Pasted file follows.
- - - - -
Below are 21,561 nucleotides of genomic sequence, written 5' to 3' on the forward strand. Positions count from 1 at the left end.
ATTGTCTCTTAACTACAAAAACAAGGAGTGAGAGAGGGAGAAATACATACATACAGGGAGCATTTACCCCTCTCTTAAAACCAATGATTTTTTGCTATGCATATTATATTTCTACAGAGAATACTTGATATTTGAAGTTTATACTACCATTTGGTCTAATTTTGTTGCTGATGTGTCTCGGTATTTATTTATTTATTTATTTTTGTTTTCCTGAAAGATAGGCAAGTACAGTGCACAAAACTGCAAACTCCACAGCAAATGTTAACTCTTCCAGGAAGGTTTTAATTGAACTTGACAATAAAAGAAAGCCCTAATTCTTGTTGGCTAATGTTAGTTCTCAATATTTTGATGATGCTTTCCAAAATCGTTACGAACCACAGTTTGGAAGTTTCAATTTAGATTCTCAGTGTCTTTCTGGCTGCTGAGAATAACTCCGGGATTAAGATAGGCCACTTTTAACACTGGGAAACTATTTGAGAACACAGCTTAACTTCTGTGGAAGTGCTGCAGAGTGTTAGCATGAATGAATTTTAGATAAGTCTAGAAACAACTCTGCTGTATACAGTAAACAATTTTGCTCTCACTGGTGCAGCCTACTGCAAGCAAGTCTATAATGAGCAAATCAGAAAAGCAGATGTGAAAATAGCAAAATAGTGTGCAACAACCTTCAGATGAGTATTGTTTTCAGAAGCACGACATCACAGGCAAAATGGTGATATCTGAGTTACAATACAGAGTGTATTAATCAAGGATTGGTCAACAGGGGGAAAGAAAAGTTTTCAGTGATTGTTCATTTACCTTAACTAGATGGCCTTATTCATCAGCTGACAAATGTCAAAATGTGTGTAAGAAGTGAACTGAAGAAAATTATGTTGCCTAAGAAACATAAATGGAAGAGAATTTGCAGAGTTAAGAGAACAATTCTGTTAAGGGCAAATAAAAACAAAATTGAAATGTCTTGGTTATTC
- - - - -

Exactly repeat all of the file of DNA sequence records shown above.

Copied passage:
Below are 21,561 nucleotides of genomic sequence, written 5' to 3' on the forward strand. Positions count from 1 at the left end.
ATTGTCTCTTAACTACAAAAACAAGGAGTGAGAGAGGGAGAAATACATACATACAGGGAGCATTTACCCCTCTCTTAAAACCAATGATTTTTTGCTATGCATATTATATTTCTACAGAGAATACTTGATATTTGAAGTTTATACTACCATTTGGTCTAATTTTGTTGCTGATGTGTCTCGGTATTTATTTATTTATTTATTTTTGTTTTCCTGAAAGATAGGCAAGTACAGTGCACAAAACTGCAAACTCCACAGCAAATGTTAACTCTTCCAGGAAGGTTTTAATTGAACTTGACAATAAAAGAAAGCCCTAATTCTTGTTGGCTAATGTTAGTTCTCAATATTTTGATGATGCTTTCCAAAATCGTTACGAACCACAGTTTGGAAGTTTCAATTTAGATTCTCAGTGTCTTTCTGGCTGCTGAGAATAACTCCGGGATTAAGATAGGCCACTTTTAACACTGGGAAACTATTTGAGAACACAGCTTAACTTCTGTGGAAGTGCTGCAGAGTGTTAGCATGAATGAATTTTAGATAAGTCTAGAAACAACTCTGCTGTATACAGTAAACAATTTTGCTCTCACTGGTGCAGCCTACTGCAAGCAAGTCTATAATGAGCAAATCAGAAAAGCAGATGTGAAAATAGCAAAATAGTGTGCAACAACCTTCAGATGAGTATTGTTTTCAGAAGCACGACATCACAGGCAAAATGGTGATATCTGAGTTACAATACAGAGTGTATTAATCAAGGATTGGTCAACAGGGGGAAAGAAAAGTTTTCAGTGATTGTTCATTTACCTTAACTAGATGGCCTTATTCATCAGCTGACAAATGTCAAAATGTGTGTAAGAAGTGAACTGAAGAAAATTATGTTGCCTAAGAAACATAAATGGAAGAGAATTTGCAGAGTTAAGAGAACAATTCTGTTAAGGGCAAATAAAAACAAAATTGAAATGTCTTGGTTATTC